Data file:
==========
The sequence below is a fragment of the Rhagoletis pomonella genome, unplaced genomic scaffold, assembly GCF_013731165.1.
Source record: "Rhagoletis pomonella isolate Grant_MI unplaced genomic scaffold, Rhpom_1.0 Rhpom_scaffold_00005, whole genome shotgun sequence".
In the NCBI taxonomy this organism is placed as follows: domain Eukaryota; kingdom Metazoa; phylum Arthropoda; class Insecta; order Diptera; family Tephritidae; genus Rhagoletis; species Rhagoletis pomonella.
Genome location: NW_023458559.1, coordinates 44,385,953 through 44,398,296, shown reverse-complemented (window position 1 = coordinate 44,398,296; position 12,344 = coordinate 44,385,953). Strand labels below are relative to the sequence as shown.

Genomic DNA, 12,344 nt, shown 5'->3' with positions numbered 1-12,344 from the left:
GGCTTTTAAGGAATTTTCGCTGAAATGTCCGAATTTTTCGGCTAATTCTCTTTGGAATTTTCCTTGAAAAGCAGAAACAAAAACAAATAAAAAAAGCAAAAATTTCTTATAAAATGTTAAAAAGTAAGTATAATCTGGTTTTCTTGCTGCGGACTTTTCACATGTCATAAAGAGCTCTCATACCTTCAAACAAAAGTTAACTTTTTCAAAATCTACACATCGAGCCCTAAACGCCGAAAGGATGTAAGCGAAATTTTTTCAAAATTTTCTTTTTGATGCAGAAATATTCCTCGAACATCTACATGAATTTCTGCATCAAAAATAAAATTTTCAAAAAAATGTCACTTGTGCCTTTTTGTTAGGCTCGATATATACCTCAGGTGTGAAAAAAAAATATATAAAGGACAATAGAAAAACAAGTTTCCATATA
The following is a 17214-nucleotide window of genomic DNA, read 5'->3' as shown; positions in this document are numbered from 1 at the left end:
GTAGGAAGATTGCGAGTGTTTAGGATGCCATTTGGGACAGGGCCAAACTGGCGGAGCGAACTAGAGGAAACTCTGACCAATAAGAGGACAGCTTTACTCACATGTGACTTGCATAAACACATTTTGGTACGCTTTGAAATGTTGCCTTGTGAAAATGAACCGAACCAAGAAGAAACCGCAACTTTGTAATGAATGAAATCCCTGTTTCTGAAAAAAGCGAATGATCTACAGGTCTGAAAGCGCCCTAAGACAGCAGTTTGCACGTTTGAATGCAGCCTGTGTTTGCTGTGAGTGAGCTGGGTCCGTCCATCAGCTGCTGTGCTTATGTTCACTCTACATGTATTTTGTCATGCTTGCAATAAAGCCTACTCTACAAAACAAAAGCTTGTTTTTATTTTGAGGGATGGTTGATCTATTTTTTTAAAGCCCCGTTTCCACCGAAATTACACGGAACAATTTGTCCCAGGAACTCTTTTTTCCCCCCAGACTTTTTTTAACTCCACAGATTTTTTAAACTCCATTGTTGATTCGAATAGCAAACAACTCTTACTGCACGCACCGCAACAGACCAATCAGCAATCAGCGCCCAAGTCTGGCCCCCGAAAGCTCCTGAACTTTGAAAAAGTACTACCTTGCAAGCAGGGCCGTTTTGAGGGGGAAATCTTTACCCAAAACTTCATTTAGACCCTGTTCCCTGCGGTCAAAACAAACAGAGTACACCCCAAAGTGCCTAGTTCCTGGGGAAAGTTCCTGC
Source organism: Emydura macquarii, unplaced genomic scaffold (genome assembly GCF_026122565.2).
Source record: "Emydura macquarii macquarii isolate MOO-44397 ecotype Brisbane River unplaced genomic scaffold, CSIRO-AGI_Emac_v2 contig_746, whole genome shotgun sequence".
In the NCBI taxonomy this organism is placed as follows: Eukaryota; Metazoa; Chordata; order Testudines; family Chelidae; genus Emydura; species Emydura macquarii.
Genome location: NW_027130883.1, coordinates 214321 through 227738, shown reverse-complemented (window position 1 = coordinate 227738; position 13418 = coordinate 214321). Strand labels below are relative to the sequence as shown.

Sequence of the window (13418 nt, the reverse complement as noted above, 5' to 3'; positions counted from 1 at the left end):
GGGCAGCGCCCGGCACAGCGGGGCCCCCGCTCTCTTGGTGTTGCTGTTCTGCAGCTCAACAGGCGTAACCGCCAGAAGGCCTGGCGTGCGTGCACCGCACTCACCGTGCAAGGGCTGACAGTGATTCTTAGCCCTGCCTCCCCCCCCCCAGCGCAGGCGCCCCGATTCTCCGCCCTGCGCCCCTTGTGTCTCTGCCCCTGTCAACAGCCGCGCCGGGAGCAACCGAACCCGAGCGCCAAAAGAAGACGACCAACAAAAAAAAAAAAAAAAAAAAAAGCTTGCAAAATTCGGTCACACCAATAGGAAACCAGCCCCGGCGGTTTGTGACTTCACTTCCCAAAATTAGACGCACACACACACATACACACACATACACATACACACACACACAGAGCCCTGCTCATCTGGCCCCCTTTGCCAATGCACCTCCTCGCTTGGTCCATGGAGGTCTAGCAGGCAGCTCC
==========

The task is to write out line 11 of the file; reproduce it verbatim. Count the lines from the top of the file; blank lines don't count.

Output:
In the NCBI taxonomy this organism is placed as follows: Eukaryota; Metazoa; Chordata; order Testudines; family Chelidae; genus Emydura; species Emydura macquarii.